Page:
Item description for The History and Politics of Latin American Theology Vol 2 by Mario I. Aguilar...
Overview The History and Politics of Latin American Theology: The Problem of Theology and Civil Society, explores the contributions of major Latin American theologians to the intellectual and pastoral discussion of Christian involvement in contemporary politics. The first volume in this trilogy examined the ecclesiastic setting created by the first generation of Liberation Theologians. This second volume picks up from here, examining a changed ecclesial setting and new theological and political challenges for Latin American theology. Here in volume II, the second and some of the third generation of Latin American theologians are examined alongside the political issues of human rights and 'the Disappeared'.This is a truly interdisciplinary book, in that where as religion and politics are often used as concepts that exist in separation, here they are devices for an interpretative project.
Publishers Description The History and Politics of Latin American Theology explores the contribution of major Latin American theologians to contemporary politics. Within the Latin American context there has been a rediscovery of a fluid and sometimes contradictory relationship between the practice of religion and the practice of politics. Those with religious belief, living in that context, were forced to respond to a crisis in politics, whereby their own beliefs, practices, and way of life were pushed to the limit by human rights violations and absolutist forms of government. Responses varied widely - from the confrontation against the state in Chile, to the dissenting silence in Argentina. Whilst the first volume deals with the complex roots of liberation theology and the issue of theological generations, this second volume explores the progression of LA theologians through their involvement in social movements and the relation between the Church and civil society, as society has changed and the Christian Church become less central within that society. Mario Aguilar explores the theological contribution of the Jesuits in general and of Jon Sobrino, Ignacio Ellacuria and Juan Luis Segundo in particular. Together with those individual contributions, he examines the theological challenge of human rights abuses, the disappeared and the conflict of governance in Chiapas. In its last part, this volume outlines the theological aesthetics of Pedro Casaldaliga together with the most recent contributions to Latin American theology by two Argentinean theologians of the Diaspora: Marcella Althaus-Reid and Ivan Petrella. Mario I Aguilar was born in Chile and is Professor of Religion and Politics, and Director of the Centre for the Study of Religion and Politics, at the University of St. Andrews, Scotland. He has published extensively on the history, theology and role of the churches in Latin America and Africa as well as on the contribution of the social sciences to theology and biblical studies. This is the second of his three volumes on the History and Politics of Latin American Theology, for SCM Press.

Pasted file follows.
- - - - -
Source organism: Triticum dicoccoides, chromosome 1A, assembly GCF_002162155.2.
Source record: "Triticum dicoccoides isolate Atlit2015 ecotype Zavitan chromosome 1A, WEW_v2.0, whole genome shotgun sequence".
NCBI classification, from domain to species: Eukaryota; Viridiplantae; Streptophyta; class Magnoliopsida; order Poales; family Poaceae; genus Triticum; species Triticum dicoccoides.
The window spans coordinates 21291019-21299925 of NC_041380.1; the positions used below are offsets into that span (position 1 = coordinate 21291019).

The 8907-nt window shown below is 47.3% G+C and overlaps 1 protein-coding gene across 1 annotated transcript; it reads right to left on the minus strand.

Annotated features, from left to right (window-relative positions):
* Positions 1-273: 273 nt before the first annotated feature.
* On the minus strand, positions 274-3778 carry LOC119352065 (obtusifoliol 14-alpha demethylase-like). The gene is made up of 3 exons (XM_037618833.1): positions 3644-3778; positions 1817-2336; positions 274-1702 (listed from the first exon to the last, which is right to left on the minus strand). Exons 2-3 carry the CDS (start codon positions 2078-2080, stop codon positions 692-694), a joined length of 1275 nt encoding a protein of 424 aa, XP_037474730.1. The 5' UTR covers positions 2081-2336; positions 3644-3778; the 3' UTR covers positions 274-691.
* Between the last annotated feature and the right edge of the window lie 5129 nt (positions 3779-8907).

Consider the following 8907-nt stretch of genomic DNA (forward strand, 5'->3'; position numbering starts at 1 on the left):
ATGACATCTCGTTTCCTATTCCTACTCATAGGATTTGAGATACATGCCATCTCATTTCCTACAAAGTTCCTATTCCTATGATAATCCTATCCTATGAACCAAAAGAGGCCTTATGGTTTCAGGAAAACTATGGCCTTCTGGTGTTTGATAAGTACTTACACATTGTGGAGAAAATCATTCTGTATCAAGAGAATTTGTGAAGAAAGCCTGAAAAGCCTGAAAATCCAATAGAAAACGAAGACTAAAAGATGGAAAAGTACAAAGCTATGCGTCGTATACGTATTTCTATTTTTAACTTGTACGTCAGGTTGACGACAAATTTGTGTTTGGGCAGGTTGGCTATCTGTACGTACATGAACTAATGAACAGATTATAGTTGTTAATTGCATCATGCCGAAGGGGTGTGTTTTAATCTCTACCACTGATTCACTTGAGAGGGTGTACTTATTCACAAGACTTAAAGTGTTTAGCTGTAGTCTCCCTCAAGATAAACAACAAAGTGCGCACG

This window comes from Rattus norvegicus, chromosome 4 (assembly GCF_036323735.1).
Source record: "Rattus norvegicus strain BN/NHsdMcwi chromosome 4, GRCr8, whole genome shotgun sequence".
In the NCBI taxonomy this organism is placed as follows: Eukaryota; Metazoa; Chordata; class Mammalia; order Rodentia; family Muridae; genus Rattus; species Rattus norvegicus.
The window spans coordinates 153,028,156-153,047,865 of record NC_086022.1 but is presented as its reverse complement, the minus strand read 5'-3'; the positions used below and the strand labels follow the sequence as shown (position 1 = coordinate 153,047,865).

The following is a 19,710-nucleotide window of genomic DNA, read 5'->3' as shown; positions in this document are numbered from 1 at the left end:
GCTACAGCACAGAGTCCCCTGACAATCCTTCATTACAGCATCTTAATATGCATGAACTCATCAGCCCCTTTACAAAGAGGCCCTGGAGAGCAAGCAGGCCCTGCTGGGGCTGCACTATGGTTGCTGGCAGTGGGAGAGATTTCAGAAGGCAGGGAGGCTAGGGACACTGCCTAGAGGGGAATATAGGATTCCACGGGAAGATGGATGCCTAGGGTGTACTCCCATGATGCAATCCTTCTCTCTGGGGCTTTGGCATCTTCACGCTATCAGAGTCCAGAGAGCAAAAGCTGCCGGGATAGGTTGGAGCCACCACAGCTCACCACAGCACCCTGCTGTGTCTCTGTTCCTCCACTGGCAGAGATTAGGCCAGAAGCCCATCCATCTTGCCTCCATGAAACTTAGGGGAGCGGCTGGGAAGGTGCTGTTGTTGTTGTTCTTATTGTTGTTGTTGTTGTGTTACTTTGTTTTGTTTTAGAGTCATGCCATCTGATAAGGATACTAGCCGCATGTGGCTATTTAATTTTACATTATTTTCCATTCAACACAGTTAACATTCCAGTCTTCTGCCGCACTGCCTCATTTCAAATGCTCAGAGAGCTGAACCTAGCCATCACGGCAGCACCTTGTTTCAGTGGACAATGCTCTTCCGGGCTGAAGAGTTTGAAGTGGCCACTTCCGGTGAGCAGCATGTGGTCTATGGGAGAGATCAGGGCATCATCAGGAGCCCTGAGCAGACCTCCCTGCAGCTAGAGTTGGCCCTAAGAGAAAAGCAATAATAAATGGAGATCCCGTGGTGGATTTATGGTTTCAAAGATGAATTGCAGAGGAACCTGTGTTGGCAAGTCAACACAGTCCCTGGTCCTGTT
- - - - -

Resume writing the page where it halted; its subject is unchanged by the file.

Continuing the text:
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Est. Packaging Dimensions: Length: 8.56" Width: 5.52" Height: 0.78" Weight: 0.61 lbs.
Release Date Jul 7, 2011
Publisher SCM Press
ISBN 0334041600 ISBN13 9780334041603
Availability 0 units.
More About Mario I. Aguilar
Mario I. Aguilar is Professor of Divinity and Director of the Centre for the Study of Religion and Politics at the University of St Andrews, Scotland.
Mario I. Aguilar has an academic affiliation as follows - University of St Andrews, UK.
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From SCM Press Oct 1, 2007
This work explores the contribution of major Latin American theologians to the intellectual and pastoral discussion of Christian involvement in contemporary politics. The author argues that within the Latin American context there has been a rediscovery of a fluid, dualistic, and sometimes contradictory relation between the practice of religion and the practice of politics. Christians in the Latin American context were forced to respond to a general crisis in politics, whereby their own beliefs, ritual practices, and way of life was pushed to the limit by human rights violations and absolutist forms of government. The Christian response was a confrontation against the state as was the case of Chile, or a dissenting silence, as was the case of Argentina. However, the historical relations between Church and state, Christian communities and secular powers, were inscribed in literary texts in Latin America. These texts expressed an archaeology of historical and theological memory. Section 1 examines religion and politics within the ecclesial framework provided by Gustavo Gutiérrez, Jon Sobrino, and Ronaldo MuÃ. Section 2 explores the challenges to those authors by focusing on a more political critique of Christianity and society provided by Pablo Richard, Ernesto Cardenal, and Oscar Romero and section 3 examines challenges to the previous six authors by discussing religion and politics within the context of ecological theology, the feminist critique to biblical studies, and discussions on culture and the Gospel today.